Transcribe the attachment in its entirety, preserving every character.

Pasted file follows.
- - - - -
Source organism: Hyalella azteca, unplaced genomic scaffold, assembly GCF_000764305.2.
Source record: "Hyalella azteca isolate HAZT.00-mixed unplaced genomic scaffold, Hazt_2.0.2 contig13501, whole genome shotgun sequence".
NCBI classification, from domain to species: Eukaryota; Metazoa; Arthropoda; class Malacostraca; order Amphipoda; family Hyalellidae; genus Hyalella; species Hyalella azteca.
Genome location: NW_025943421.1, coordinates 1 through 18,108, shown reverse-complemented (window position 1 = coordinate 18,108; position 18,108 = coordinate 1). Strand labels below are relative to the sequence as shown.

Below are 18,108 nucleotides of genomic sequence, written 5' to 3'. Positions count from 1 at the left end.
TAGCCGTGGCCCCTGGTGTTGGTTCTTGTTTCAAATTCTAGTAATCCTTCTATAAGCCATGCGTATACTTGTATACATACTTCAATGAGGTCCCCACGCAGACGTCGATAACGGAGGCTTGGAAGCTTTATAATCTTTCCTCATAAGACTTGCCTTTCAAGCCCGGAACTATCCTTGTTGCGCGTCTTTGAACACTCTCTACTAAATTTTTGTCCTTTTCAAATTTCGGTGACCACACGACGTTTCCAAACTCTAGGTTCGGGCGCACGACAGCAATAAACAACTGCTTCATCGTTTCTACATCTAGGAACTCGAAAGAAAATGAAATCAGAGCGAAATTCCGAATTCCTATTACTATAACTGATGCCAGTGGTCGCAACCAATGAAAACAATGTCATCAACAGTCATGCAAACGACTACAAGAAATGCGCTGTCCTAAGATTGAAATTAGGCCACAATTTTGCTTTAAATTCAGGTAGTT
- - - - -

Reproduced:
Source organism: Hyalella azteca, unplaced genomic scaffold, assembly GCF_000764305.2.
Source record: "Hyalella azteca isolate HAZT.00-mixed unplaced genomic scaffold, Hazt_2.0.2 contig13501, whole genome shotgun sequence".
NCBI classification, from domain to species: Eukaryota; Metazoa; Arthropoda; class Malacostraca; order Amphipoda; family Hyalellidae; genus Hyalella; species Hyalella azteca.
Genome location: NW_025943421.1, coordinates 1 through 18,108, shown reverse-complemented (window position 1 = coordinate 18,108; position 18,108 = coordinate 1). Strand labels below are relative to the sequence as shown.

Below are 18,108 nucleotides of genomic sequence, written 5' to 3'. Positions count from 1 at the left end.
TAGCCGTGGCCCCTGGTGTTGGTTCTTGTTTCAAATTCTAGTAATCCTTCTATAAGCCATGCGTATACTTGTATACATACTTCAATGAGGTCCCCACGCAGACGTCGATAACGGAGGCTTGGAAGCTTTATAATCTTTCCTCATAAGACTTGCCTTTCAAGCCCGGAACTATCCTTGTTGCGCGTCTTTGAACACTCTCTACTAAATTTTTGTCCTTTTCAAATTTCGGTGACCACACGACGTTTCCAAACTCTAGGTTCGGGCGCACGACAGCAATAAACAACTGCTTCATCGTTTCTACATCTAGGAACTCGAAAGAAAATGAAATCAGAGCGAAATTCCGAATTCCTATTACTATAACTGATGCCAGTGGTCGCAACCAATGAAAACAATGTCATCAACAGTCATGCAAACGACTACAAGAAATGCGCTGTCCTAAGATTGAAATTAGGCCACAATTTTGCTTTAAATTCAGGTAGTT